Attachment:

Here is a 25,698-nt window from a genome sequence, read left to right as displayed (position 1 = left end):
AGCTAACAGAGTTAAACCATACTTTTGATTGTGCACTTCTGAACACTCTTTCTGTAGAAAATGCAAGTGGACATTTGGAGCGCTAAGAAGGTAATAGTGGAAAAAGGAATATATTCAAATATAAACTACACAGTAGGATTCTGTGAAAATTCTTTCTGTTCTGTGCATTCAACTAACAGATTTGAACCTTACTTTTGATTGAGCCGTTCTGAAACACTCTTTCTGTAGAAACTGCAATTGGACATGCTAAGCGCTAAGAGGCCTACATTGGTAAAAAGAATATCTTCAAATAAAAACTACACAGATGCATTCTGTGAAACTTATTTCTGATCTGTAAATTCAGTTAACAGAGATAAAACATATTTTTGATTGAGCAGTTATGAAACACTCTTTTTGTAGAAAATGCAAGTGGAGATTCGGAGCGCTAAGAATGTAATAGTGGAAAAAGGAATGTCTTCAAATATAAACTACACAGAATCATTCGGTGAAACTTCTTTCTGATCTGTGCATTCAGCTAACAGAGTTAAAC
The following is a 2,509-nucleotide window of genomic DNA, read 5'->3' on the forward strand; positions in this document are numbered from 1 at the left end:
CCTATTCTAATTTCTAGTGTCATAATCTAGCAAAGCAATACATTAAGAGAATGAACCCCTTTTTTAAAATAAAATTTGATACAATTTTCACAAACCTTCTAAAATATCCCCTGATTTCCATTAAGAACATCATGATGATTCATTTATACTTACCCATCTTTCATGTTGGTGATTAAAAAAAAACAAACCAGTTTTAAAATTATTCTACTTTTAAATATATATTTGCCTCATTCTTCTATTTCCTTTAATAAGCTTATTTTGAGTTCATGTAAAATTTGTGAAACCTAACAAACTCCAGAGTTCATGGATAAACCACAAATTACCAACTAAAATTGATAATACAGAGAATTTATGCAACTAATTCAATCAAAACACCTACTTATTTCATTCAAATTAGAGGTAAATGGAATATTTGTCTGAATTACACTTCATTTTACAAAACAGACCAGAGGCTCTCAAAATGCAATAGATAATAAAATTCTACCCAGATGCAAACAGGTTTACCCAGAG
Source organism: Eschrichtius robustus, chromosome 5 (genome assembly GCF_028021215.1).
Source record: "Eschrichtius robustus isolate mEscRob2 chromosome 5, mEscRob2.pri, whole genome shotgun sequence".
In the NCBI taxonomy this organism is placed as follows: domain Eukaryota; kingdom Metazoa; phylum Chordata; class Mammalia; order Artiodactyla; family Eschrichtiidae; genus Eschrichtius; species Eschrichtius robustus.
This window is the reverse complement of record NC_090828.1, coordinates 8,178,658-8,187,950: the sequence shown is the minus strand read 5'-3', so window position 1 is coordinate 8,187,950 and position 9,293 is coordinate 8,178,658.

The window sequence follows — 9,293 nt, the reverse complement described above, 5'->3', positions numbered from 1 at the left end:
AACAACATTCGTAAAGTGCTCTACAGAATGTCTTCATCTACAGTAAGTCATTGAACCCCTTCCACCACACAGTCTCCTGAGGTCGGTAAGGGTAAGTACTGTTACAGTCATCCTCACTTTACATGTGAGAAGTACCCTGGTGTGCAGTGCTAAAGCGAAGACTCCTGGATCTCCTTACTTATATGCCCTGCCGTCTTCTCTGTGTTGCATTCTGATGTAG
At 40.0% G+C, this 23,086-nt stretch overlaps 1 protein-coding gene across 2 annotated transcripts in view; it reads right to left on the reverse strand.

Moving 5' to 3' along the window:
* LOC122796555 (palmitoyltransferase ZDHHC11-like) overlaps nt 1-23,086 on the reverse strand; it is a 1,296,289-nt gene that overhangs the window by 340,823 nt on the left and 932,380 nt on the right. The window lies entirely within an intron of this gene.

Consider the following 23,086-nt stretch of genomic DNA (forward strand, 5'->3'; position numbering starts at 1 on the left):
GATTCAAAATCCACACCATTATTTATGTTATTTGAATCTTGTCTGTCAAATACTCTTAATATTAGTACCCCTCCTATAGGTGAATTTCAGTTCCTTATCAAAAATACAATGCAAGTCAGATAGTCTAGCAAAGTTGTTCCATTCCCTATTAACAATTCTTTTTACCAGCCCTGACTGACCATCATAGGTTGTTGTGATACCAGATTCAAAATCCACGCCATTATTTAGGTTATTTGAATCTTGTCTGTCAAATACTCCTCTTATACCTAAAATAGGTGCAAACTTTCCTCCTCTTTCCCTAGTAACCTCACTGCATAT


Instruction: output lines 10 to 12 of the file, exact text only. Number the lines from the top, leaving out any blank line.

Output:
AACAACATTCGTAAAGTGCTCTACAGAATGTCTTCATCTACAGTAAGTCATTGAACCCCTTCCACCACACAGTCTCCTGAGGTCGGTAAGGGTAAGTACTGTTACAGTCATCCTCACTTTACATGTGAGAAGTACCCTGGTGTGCAGTGCTAAAGCGAAGACTCCTGGATCTCCTTACTTATATGCCCTGCCGTCTTCTCTGTGTTGCATTCTGATGTAG
At 40.0% G+C, this 23,086-nt stretch overlaps 1 protein-coding gene across 2 annotated transcripts in view; it reads right to left on the reverse strand.

Moving 5' to 3' along the window: